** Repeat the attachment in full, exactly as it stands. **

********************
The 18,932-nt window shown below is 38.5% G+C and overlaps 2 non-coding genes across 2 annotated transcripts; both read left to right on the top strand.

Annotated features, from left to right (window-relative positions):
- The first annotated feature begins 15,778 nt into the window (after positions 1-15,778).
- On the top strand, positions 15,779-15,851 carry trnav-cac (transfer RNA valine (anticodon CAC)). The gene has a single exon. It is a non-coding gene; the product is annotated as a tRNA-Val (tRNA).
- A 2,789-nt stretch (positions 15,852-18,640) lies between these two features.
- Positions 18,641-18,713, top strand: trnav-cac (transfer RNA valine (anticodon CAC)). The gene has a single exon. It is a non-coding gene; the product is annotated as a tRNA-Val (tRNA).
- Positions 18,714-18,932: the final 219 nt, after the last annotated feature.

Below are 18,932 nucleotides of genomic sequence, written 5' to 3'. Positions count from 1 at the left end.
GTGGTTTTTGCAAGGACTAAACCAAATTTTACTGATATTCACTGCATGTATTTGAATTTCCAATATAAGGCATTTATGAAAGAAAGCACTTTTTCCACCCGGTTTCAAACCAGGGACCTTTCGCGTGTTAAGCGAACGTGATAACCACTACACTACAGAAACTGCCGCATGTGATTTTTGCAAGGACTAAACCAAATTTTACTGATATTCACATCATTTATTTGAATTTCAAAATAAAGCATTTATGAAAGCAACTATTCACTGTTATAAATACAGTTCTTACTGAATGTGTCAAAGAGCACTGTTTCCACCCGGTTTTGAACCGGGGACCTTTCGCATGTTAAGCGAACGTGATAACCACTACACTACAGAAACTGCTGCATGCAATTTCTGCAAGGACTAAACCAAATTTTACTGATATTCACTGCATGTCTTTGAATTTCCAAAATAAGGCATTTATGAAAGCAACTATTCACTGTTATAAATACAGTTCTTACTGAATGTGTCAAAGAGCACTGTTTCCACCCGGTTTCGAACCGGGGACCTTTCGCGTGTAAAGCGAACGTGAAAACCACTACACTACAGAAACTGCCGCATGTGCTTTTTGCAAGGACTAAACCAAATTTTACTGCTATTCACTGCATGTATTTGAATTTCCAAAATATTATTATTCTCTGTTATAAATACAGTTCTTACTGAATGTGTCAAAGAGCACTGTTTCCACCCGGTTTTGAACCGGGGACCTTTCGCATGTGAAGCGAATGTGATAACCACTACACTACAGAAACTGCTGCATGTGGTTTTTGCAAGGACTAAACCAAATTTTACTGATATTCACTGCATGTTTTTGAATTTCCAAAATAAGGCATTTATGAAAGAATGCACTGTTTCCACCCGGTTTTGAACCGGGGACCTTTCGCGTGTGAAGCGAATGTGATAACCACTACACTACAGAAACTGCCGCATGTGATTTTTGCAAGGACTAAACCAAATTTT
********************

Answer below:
The 18,932-nt window shown below is 38.5% G+C and overlaps 2 non-coding genes across 2 annotated transcripts; both read left to right on the top strand.

Annotated features, from left to right (window-relative positions):
- The first annotated feature begins 15,778 nt into the window (after positions 1-15,778).
- On the top strand, positions 15,779-15,851 carry trnav-cac (transfer RNA valine (anticodon CAC)). The gene has a single exon. It is a non-coding gene; the product is annotated as a tRNA-Val (tRNA).
- A 2,789-nt stretch (positions 15,852-18,640) lies between these two features.
- Positions 18,641-18,713, top strand: trnav-cac (transfer RNA valine (anticodon CAC)). The gene has a single exon. It is a non-coding gene; the product is annotated as a tRNA-Val (tRNA).
- Positions 18,714-18,932: the final 219 nt, after the last annotated feature.

Below are 18,932 nucleotides of genomic sequence, written 5' to 3'. Positions count from 1 at the left end.
GTGGTTTTTGCAAGGACTAAACCAAATTTTACTGATATTCACTGCATGTATTTGAATTTCCAATATAAGGCATTTATGAAAGAAAGCACTTTTTCCACCCGGTTTCAAACCAGGGACCTTTCGCGTGTTAAGCGAACGTGATAACCACTACACTACAGAAACTGCCGCATGTGATTTTTGCAAGGACTAAACCAAATTTTACTGATATTCACATCATTTATTTGAATTTCAAAATAAAGCATTTATGAAAGCAACTATTCACTGTTATAAATACAGTTCTTACTGAATGTGTCAAAGAGCACTGTTTCCACCCGGTTTTGAACCGGGGACCTTTCGCATGTTAAGCGAACGTGATAACCACTACACTACAGAAACTGCTGCATGCAATTTCTGCAAGGACTAAACCAAATTTTACTGATATTCACTGCATGTCTTTGAATTTCCAAAATAAGGCATTTATGAAAGCAACTATTCACTGTTATAAATACAGTTCTTACTGAATGTGTCAAAGAGCACTGTTTCCACCCGGTTTCGAACCGGGGACCTTTCGCGTGTAAAGCGAACGTGAAAACCACTACACTACAGAAACTGCCGCATGTGCTTTTTGCAAGGACTAAACCAAATTTTACTGCTATTCACTGCATGTATTTGAATTTCCAAAATATTATTATTCTCTGTTATAAATACAGTTCTTACTGAATGTGTCAAAGAGCACTGTTTCCACCCGGTTTTGAACCGGGGACCTTTCGCATGTGAAGCGAATGTGATAACCACTACACTACAGAAACTGCTGCATGTGGTTTTTGCAAGGACTAAACCAAATTTTACTGATATTCACTGCATGTTTTTGAATTTCCAAAATAAGGCATTTATGAAAGAATGCACTGTTTCCACCCGGTTTTGAACCGGGGACCTTTCGCGTGTGAAGCGAATGTGATAACCACTACACTACAGAAACTGCCGCATGTGATTTTTGCAAGGACTAAACCAAATTTT